September 2003

Eliminating Health Care Disparities Is Good for Us All

Author Affiliations

Copyright 2003 American Medical Association. All Rights Reserved. Applicable FARS/DFARS Restrictions Apply to Government Use.2003

Arch Pediatr Adolesc Med. 2003;157(9):850-851. doi:10.1001/archpedi.157.9.850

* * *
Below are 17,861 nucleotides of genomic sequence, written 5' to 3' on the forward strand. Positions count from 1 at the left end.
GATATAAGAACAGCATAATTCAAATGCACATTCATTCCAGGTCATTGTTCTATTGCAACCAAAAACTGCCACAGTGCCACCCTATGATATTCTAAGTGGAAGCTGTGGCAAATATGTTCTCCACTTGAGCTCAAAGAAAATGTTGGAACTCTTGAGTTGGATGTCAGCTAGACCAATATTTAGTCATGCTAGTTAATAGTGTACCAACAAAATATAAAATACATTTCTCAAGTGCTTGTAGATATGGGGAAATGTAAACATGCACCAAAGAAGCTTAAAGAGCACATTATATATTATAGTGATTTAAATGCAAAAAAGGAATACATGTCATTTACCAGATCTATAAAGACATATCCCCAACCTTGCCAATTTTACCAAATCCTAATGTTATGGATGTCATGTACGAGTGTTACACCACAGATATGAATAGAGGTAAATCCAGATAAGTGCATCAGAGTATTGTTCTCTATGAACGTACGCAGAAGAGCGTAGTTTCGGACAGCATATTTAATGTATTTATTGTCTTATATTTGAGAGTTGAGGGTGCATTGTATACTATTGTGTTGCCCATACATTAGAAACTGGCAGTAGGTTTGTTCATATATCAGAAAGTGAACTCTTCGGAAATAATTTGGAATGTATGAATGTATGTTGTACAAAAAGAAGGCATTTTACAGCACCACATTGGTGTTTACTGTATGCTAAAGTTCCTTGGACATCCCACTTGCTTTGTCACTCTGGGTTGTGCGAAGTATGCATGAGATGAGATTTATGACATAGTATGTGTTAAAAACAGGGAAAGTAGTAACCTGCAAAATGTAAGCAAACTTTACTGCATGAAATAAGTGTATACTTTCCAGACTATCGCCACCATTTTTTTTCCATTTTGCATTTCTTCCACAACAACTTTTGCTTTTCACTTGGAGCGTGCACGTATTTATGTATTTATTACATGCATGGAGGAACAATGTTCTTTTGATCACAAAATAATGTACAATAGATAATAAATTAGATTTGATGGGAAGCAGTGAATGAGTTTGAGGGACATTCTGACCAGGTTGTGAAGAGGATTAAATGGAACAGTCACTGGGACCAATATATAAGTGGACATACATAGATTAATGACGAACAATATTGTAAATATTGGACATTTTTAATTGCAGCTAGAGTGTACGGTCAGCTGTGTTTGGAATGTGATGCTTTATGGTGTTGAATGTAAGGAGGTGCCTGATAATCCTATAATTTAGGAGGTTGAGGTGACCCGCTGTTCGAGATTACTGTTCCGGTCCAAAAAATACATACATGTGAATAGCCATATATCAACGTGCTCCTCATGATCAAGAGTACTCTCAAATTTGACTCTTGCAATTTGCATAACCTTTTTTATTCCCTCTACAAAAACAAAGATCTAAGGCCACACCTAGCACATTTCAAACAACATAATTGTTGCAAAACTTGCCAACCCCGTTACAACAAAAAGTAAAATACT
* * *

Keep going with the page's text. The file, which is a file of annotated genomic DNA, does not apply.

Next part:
AN UNWRITTEN RULE regarding adolescent health care is that one should never assume that what is true for adults or children will also hold true for adolescents. Unfortunately, in one dimension of health care, adolescents may not be so different from other age groups. Although the limited data presented by Elster et al1 in this issue of the ARCHIVES preclude any definitive conclusions, they suggest that teenagers of racial and ethnic minority backgrounds experience disparities in health care. In a systematic review of the literature, Elster and colleagues found that according to the majority of methodologically sound studies, African American youths received fewer primary care and mental health services than white youths. Comparisons between white and Latino youths yielded fewer differences than between white and African American youths, but when differences were noted, Latino youths also received fewer services. Several large studies indicate that after controlling for socioeconomic status, the prevalence of mental health disorders is the same among all 3 groups of youths; therefore, the observed differences cannot be attributed to differential need. Although Elster and colleagues appropriately call for more research in this area, we would not be terribly surprised if these preliminary data are confirmed.

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